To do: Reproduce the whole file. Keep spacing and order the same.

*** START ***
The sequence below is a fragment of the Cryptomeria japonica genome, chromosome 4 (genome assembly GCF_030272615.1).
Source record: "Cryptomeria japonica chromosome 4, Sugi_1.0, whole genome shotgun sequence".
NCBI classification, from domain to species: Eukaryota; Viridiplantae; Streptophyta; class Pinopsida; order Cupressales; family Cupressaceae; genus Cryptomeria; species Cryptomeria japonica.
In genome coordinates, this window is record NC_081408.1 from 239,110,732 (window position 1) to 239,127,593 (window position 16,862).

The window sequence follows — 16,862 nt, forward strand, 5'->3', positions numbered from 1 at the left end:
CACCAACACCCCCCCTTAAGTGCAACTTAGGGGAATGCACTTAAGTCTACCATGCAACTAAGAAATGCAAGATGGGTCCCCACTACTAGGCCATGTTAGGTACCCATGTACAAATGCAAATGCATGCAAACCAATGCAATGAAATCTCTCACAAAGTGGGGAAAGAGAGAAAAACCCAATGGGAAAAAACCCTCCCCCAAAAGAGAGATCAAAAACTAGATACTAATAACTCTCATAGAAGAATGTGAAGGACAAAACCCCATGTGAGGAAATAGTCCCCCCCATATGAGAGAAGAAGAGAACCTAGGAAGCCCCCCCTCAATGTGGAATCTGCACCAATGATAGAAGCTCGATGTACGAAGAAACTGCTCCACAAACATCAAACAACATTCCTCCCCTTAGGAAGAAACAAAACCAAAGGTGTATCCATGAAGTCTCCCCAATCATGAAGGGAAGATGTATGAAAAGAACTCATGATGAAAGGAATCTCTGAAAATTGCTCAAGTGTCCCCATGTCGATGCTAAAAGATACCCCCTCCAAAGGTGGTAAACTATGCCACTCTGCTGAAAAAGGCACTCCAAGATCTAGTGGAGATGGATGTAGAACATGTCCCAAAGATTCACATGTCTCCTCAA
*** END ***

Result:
The sequence below is a fragment of the Cryptomeria japonica genome, chromosome 4 (genome assembly GCF_030272615.1).
Source record: "Cryptomeria japonica chromosome 4, Sugi_1.0, whole genome shotgun sequence".
NCBI classification, from domain to species: Eukaryota; Viridiplantae; Streptophyta; class Pinopsida; order Cupressales; family Cupressaceae; genus Cryptomeria; species Cryptomeria japonica.
In genome coordinates, this window is record NC_081408.1 from 239,110,732 (window position 1) to 239,127,593 (window position 16,862).

The window sequence follows — 16,862 nt, forward strand, 5'->3', positions numbered from 1 at the left end:
CACCAACACCCCCCCTTAAGTGCAACTTAGGGGAATGCACTTAAGTCTACCATGCAACTAAGAAATGCAAGATGGGTCCCCACTACTAGGCCATGTTAGGTACCCATGTACAAATGCAAATGCATGCAAACCAATGCAATGAAATCTCTCACAAAGTGGGGAAAGAGAGAAAAACCCAATGGGAAAAAACCCTCCCCCAAAAGAGAGATCAAAAACTAGATACTAATAACTCTCATAGAAGAATGTGAAGGACAAAACCCCATGTGAGGAAATAGTCCCCCCCATATGAGAGAAGAAGAGAACCTAGGAAGCCCCCCCTCAATGTGGAATCTGCACCAATGATAGAAGCTCGATGTACGAAGAAACTGCTCCACAAACATCAAACAACATTCCTCCCCTTAGGAAGAAACAAAACCAAAGGTGTATCCATGAAGTCTCCCCAATCATGAAGGGAAGATGTATGAAAAGAACTCATGATGAAAGGAATCTCTGAAAATTGCTCAAGTGTCCCCATGTCGATGCTAAAAGATACCCCCTCCAAAGGTGGTAAACTATGCCACTCTGCTGAAAAAGGCACTCCAAGATCTAGTGGAGATGGATGTAGAACATGTCCCAAAGATTCACATGTCTCCTCAA